(The opinions expressed here are those of the author, Andy Home, a columnist for Reuters.)
Protesters took to the streets in Serbia again on Saturday. It was the third consecutive weekend of marches and road blockades against the government’s push to develop its mining sector.
Opposition groups have coalesced around one project in particular – Rio Tinto’s proposed lithium mine in the Jadar Valley.
In Portugal’s Serra d’Arga mountains lithium is also the target of environmental resistance, with five local mayors leading a demonstration in October to protest against a mining project.
Opponents of the proposed Rovina Valley copper mine in Romania have gone a step further, buying parcels of land “strategically located” within the project development area, according to Mining Watch Romania.
There are 19 metal “mining conflicts” in the European Union (EU), which does not include Balkan states such as Serbia, a research paper published last year by the Geographical Society of Finland said.
It’s a big problem, given Europe’s Green Deal will be driven by metals such as lithium and copper and policy-makers want more of them to be produced locally.
The European Commission has placed sustainable and responsible extraction at the heart of the bloc’s green minerals policy.
However, Europe’s environmental credentials came in for some sharp criticism at a Dec. 2 public hearing of the European Parliament.
The claim in a Nov. 24 parliamentary resolution on critical materials that mining in the EU is subject to the highest environmental and social standards “is not true in theory and it is not true in fact,” Dr Steven H. Emerman said.
Dr Emerman is not your typical eco-warrior. He is a geophysics expert with qualifications from Princeton and Cornell Universities, 31 years teaching experience and 70 peer-reviewed publications.
He also chairs the Body of Knowledge Subcommittee of the U.S. Society on Dams and has formidable expertise on tailings dams, where mine waste is stored.
His testimony to the hearing cited several instances of suboptimal dam maintenance and planning.
The risk of failure at a saturated dam in Spain is “equivalent to an annual round of Russian roulette,” he said.
A lithium mine project in Portugal includes a design for a 193-metre high tailings dam that is “highly experimental” and an example of “reckless creativity”.
A copper project in Spain plans an 81-metre high dam located on a steep slope at less than 200 metres above a village. That would be illegal in Brazil, Ecuador and even China, which stipulates a one-kilometre gap between a tailings dam and a population centre, Dr Emerman said.
“I have not said one word against mining,” he told the hearing, but warned European policy-makers not to rush into opening new mines “without a convincing demonstration that there will be no adverse impacts on human life or the environment”.
Although the EU has publicly committed to a clean mining sector, the process of aligning regulations across 27 countries is painfully slow versus the breakneck stampede to invest in critical mineral supply chains.
The EU adopted the Mineral Waste Directive in 2006 after tailings dam failures in Spain in 1998 and in Romania two years later.
Its 2017 progress report found that as of November 2016 four member states had yet to correctly transpose the directive onto their statute books, the reporting system wasn’t fit for purpose and there were no guidelines on inspections.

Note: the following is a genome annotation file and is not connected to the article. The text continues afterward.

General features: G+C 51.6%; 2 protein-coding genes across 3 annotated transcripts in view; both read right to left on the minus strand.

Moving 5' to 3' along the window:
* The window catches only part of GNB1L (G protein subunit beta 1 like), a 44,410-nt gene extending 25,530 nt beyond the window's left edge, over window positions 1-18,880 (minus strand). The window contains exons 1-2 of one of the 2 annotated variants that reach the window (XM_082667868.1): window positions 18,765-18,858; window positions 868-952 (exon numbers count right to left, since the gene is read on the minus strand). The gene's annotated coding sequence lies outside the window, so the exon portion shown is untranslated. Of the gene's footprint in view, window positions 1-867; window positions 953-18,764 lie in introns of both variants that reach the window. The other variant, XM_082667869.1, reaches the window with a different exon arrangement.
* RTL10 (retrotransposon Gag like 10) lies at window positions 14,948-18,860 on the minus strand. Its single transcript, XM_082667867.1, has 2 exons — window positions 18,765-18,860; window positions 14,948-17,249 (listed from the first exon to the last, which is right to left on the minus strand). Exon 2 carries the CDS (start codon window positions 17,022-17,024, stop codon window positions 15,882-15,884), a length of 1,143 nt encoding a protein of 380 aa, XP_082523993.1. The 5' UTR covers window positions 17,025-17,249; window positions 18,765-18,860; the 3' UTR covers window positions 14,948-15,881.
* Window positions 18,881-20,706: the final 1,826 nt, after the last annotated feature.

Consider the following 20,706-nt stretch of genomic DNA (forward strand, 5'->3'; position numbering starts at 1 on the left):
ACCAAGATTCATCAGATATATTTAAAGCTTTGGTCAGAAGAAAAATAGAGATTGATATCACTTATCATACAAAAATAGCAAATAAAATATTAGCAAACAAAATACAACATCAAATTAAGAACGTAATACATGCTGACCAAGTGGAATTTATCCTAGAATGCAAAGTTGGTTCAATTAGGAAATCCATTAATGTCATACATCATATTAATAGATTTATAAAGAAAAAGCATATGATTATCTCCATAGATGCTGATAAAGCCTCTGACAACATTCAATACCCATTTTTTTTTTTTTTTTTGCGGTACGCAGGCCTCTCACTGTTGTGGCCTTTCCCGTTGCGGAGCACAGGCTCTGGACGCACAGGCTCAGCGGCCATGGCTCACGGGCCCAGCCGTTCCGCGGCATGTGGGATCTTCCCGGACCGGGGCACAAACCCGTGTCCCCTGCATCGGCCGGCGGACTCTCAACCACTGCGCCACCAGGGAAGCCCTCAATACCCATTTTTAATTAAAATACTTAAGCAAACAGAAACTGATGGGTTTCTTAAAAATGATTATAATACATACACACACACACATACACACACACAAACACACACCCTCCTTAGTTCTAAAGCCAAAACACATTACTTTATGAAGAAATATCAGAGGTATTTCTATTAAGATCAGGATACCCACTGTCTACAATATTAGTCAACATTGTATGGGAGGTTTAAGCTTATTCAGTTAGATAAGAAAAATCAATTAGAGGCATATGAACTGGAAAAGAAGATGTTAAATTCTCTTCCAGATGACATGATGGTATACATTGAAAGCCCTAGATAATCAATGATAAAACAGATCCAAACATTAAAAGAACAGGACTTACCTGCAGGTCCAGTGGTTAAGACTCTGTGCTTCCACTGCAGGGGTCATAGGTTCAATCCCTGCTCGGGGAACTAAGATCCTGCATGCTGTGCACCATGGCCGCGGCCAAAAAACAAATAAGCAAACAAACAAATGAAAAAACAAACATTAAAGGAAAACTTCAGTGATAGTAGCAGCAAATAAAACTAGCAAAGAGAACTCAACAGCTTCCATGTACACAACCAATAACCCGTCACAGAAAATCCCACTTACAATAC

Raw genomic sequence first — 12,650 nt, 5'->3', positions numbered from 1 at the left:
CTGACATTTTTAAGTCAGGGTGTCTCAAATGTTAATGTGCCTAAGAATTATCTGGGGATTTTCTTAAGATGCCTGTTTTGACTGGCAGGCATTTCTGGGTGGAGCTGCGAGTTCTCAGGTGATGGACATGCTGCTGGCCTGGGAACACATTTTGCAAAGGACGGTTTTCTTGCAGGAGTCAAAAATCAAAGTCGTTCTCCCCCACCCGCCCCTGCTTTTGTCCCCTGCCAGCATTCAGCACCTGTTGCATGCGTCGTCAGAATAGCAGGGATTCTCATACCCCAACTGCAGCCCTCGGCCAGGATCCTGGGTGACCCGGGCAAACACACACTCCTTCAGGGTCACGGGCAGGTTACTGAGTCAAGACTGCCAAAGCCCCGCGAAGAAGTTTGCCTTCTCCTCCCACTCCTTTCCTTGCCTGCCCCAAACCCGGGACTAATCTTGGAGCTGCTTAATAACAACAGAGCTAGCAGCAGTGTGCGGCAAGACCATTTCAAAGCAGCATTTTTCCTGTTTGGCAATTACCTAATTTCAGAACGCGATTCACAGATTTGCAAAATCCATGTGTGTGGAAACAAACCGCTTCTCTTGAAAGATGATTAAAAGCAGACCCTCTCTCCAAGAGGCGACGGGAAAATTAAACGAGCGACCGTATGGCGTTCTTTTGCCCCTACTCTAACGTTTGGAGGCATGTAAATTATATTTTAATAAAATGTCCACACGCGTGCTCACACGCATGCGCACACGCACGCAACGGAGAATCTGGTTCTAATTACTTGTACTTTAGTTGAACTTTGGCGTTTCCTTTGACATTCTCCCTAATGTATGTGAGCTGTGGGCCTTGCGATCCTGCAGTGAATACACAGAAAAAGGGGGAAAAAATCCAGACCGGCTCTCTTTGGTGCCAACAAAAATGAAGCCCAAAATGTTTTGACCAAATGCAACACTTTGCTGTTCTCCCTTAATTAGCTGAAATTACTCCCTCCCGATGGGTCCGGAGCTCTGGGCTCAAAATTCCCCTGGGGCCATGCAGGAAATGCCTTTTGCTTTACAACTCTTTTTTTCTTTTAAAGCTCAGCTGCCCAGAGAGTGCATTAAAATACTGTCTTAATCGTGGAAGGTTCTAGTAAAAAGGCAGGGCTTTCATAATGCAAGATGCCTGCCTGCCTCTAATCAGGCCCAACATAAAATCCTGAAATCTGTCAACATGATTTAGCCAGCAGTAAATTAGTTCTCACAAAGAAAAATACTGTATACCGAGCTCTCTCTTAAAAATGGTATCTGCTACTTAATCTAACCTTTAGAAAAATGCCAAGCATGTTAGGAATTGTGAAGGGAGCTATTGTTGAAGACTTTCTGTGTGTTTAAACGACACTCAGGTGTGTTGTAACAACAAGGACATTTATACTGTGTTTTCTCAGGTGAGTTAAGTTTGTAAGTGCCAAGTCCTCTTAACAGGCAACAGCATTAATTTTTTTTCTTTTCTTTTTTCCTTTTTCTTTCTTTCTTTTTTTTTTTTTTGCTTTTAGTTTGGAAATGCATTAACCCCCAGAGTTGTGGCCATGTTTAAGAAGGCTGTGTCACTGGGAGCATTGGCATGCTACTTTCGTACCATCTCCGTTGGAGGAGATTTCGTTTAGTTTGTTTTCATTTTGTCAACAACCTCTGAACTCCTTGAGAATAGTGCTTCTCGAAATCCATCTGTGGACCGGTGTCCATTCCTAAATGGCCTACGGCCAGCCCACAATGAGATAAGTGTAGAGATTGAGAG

The technical guidelines on inspections have since been introduced but only last year.
Mining and quarrying are the second largest source of waste in the European Union after construction, accounting for 26.3% in 2018. Most is stored in some form of storage ponds or tailings dams, the most visible reminder that mining is a dirty business.
And a potentially fatal one. Public perceptions of mining have been shaped by the devastating 2015 and 2019 tailings dam failures in Brazil.
The problem is compounded by old, abandoned mine sites leaking contaminated water into the local eco-system, each of them adding fuel to the eco-warrior fires.
How to square the circle of needing more green metals and assuaging growing green opposition to mining those metals?
As a matter of urgency, the EU should accelerate the full implementation of its own mining waste directive.
If it is to boast about its green mining credentials, they must bear scrutiny.
Tailings dams, existing and planned, should be studied with particular care. A tailings dam failure on home turf would be a hammer-blow for both Europe’s mining sector and policy-makers.
Europe could also consider following the lead of the United States, which has directed the United States Geological Society to map and collect data on mine waste.
This serves the double purpose of identifying sites in need of remediation and unearthing potential mineral riches.
Tailings are full of elements once deemed worthless by-products and now on the critical minerals list. Even current tailings dams may contain minerals not yet considered essential but which might one day be so.
Exploiting such urban mines, however, is unlikely to be commercially viable if it is conditional on long-term stewardship of the site, which may include reconstructing unsafe dams and an extensive clean-up of the surrounding area.
The EU is spending cash on stimulating investment in new mining and processing capacity. It could usefully channel some of that into old mine sites.
Apart from the chance of discovering useful metals, restoring the sites could help remove some of the unhelpful reminders of the industry’s contaminated legacy.
New European mines could come with a government-backed quid pro quo of cleaning up abandoned sites and ensuring the long-term stewardship of any waste storage facilities.
If the EU is going to persuade its citizens of its green credentials, policy-makers may have to roll up their sleeves and get into the dirty side of mining.
(Editing by Barbara Lewis)